The American public is spending 10 percent less time filling out federal government forms now than in January 1977, according to the Office of Management and Budget's first report on the progress of the Commission on Federal Paperwork.
"We have cut paperwork about 85 million worker hours, the equivalent of 50,000 people working the year "round," said an OMB spokesman. But we have learned some interesting lessons.
"First of all, we found that 78 percent of the time needed to fill out federal forms is used to fill out Internal Revenue Service forms even though the IRS issues only 5 percent of the estimated 5,000 federal forms in use. And only 15 forms account for about 40 percent of the remainder of the time spent on form writing."
The 613 million hours the Treasury Department claims Americans spend each year filling out 260 different tax forms are significant in the OMB study because they represent forms the Paperwork Commission can do nothing about. "The IRS has a special exemption from outside review, but they are taking some actions toward reducing the paperwork burden on their own," the OMB source said.
He said the OMB looked at many of the complaints filed about excess paperwork. "One man suggested that the IRS could save space and reporting time by eliminating the question on the tax form that asks if the respondant has a foreign bank account. But since that question only took one line, we expect he had another motive beyond the desire to cut down paperwork."
OMB reports further suggests that, rather than setting goals of merely cutting down the volume of paperwork, the federal government should be more concerned with attacking the roots of the problem, the "more serious underlying organizational or program problems."
For example, the report suggests, much of the paperwork problem is caused by federal regulation. "It is becoming increasingly hard to divorce public complaints about too much regulation from those about unreasonable reporting burdens," it states. "Rules are largely written by lawyers or other experts using highly legalistic and technical language.
Another cause of growing paperwork is "the rapid growth in statistical activity of recent years." Here, the report suggests a move toward the reduction of duplicative data bases so that the need for some statistical information can be satisfied from existing data sources.
The report also gives examples of "targets of opportunity," which represent "areas where a full-scale evaluation of need and utility is desirable."
Some examples of these targets:
Driver's daily logs. Some 2.5 million truck drivers have to spend 3 minutes each day filling out a log showing how they spent every 15 minutes of time that day. The Department of Transportation requires the information to help insure that the drivers don't spend more time on the road than safety rules permit. But recent studies have shown that drivers frequently keep a fake log showing they have not exceeded safety limits to show inspectors instead of the actual record.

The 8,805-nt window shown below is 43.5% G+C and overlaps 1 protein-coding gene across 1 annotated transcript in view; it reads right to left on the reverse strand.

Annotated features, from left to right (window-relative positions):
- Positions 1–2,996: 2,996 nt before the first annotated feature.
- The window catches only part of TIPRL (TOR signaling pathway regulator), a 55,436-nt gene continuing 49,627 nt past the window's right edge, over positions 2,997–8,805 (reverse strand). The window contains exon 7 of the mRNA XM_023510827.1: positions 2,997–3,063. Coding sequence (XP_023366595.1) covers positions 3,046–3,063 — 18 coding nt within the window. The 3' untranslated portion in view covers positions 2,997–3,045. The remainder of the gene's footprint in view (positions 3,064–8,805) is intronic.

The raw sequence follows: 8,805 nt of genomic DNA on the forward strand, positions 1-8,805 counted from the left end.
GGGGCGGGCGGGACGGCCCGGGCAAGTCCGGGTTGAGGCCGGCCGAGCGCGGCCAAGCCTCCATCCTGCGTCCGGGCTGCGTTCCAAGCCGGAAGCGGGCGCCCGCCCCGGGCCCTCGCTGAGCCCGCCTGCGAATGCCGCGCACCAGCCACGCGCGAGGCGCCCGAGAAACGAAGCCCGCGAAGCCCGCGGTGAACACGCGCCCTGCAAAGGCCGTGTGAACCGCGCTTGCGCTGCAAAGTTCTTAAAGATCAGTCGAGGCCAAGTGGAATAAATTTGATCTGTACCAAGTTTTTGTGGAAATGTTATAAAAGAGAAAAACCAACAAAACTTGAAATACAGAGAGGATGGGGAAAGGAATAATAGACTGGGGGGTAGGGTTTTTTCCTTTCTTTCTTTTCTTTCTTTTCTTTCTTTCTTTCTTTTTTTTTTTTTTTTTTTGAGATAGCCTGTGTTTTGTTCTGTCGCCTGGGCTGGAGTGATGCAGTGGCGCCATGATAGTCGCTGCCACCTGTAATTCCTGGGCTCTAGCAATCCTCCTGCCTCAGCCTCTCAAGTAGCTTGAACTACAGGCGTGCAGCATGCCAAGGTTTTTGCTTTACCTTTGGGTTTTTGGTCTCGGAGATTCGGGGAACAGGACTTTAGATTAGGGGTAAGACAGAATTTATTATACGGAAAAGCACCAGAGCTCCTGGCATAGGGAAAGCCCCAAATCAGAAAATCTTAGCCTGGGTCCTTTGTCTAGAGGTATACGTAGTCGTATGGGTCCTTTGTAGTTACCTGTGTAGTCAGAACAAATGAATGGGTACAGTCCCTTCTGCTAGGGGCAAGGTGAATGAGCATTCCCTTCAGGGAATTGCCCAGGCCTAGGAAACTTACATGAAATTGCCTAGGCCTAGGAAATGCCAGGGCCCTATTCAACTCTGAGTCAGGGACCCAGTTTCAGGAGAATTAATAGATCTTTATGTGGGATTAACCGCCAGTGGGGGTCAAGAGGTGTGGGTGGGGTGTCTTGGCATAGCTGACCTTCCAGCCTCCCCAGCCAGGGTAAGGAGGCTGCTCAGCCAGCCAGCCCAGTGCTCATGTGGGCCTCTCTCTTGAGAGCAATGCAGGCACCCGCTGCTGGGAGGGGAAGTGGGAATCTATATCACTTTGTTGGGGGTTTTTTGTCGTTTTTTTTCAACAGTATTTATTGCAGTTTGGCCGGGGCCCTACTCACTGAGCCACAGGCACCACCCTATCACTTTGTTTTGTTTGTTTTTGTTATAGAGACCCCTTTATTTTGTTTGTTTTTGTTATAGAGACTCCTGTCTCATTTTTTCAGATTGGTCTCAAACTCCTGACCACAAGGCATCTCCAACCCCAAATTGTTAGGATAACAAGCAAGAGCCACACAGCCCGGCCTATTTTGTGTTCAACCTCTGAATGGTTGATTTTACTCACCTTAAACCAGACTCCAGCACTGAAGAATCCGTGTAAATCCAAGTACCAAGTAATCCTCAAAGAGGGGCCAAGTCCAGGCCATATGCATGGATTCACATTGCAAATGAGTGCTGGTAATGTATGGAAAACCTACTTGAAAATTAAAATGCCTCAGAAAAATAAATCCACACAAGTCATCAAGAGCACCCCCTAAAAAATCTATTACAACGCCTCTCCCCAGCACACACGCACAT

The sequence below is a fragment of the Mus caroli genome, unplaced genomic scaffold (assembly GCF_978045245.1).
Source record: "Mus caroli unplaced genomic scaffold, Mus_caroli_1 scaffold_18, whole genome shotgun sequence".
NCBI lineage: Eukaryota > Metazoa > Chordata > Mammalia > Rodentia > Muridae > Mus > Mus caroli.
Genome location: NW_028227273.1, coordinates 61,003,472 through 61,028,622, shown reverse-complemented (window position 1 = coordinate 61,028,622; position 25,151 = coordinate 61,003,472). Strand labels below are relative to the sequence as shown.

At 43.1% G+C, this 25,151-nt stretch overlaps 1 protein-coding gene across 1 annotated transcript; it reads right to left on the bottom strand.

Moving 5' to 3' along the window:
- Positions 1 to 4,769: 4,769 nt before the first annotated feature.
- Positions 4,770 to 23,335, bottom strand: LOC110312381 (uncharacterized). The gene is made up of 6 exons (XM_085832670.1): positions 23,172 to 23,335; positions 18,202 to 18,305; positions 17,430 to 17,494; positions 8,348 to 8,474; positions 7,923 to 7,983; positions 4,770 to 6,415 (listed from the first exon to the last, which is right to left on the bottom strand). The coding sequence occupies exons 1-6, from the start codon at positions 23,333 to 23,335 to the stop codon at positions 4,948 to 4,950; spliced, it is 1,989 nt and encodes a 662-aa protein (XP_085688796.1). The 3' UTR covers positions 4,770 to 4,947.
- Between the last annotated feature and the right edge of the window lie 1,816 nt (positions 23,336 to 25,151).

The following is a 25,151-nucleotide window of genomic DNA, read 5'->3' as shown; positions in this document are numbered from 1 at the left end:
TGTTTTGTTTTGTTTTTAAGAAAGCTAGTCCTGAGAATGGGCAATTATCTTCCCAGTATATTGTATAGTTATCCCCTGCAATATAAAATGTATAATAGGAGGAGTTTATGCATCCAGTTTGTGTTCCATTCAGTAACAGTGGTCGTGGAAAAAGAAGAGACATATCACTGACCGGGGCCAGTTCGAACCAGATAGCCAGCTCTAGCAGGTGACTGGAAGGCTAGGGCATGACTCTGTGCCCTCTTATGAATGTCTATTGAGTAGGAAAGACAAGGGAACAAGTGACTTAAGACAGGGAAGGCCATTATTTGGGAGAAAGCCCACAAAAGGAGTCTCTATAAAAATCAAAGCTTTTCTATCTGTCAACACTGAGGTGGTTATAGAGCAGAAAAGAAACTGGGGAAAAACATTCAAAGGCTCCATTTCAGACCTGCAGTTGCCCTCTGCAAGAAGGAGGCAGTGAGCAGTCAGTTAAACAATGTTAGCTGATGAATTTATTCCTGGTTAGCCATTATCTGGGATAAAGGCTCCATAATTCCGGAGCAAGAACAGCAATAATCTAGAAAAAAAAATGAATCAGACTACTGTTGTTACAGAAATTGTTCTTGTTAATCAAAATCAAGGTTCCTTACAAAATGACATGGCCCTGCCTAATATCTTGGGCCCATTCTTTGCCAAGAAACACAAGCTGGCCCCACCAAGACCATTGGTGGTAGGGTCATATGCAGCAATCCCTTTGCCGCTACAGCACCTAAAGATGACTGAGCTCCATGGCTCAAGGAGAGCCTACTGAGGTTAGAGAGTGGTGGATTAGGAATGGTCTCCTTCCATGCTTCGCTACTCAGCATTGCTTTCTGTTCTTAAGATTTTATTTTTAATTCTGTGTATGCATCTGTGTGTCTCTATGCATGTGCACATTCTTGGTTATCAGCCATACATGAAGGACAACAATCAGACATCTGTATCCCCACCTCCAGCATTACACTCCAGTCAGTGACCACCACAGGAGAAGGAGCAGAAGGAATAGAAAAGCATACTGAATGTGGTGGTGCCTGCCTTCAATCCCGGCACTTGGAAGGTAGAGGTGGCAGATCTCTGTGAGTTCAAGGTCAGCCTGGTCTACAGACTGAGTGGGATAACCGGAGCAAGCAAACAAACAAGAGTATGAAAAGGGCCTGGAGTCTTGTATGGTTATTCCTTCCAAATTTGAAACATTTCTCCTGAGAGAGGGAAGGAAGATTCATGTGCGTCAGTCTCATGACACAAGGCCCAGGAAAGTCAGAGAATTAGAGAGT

Weekly payroll reports. Practically every construction contractor working on a federally funded project must file weekly payroll reports with the government demonstrating compliance with wage-and-hour work laws. Because this filing requirement takes more than 1.1 million hours of contractors' time, the Department of Labor is working on alternatives such as making only a small sampling of contractors fill out the forms.
OSHA statistics. About 10,000 businesses with 10 or fewer employes exempt from all other OSHA reporting have to keep certain statistics as part of the annual OSHA statistical sampling.
Vocational training reports, Vocational schools qualifying as acceptable for GI-loan-financed education must provide the Veteran's Administration with data showing that at least 50 percent of the graduates of each curriculum "have been employed in occupations related to the course of study." Although filling out forms for this biannual reporting requires 1.3 million hours of time. "The information that has been collected is of questionable validity." Alternatives are being studied.
The report also evaluates the records of the various federal agencies and departments in complying with the recommendations of the Commission on Federal Paperwork. Of an estimated 520 recommendations directed to the executive branch, the report states, 151 have been fully implemented, and 50 have been rejected.
Leading the way is the Commerce Department, which has cut the time needed to fill out its forms by 30 percent. The IRS has cut back 10 percent on its own, while the State Department shows a 19.1 percent reduction; and the Interior Department, 18.4 percent.
But two agencies showed significant movement in the other direction towards more paperwork. Time requirements needed to fill out forms for the Environmental Protection Agency, for example, jumped 20.8 percent. But virtually all of the increase comes from specific reporting requirements of the new Toxic Substances Control Act.
And finally, tied for the bottom spot as the worst offender is none other than: The Office of Management and Budget which wrote this report, managing in the process to make 20.8 percent more work for those who have to report to it.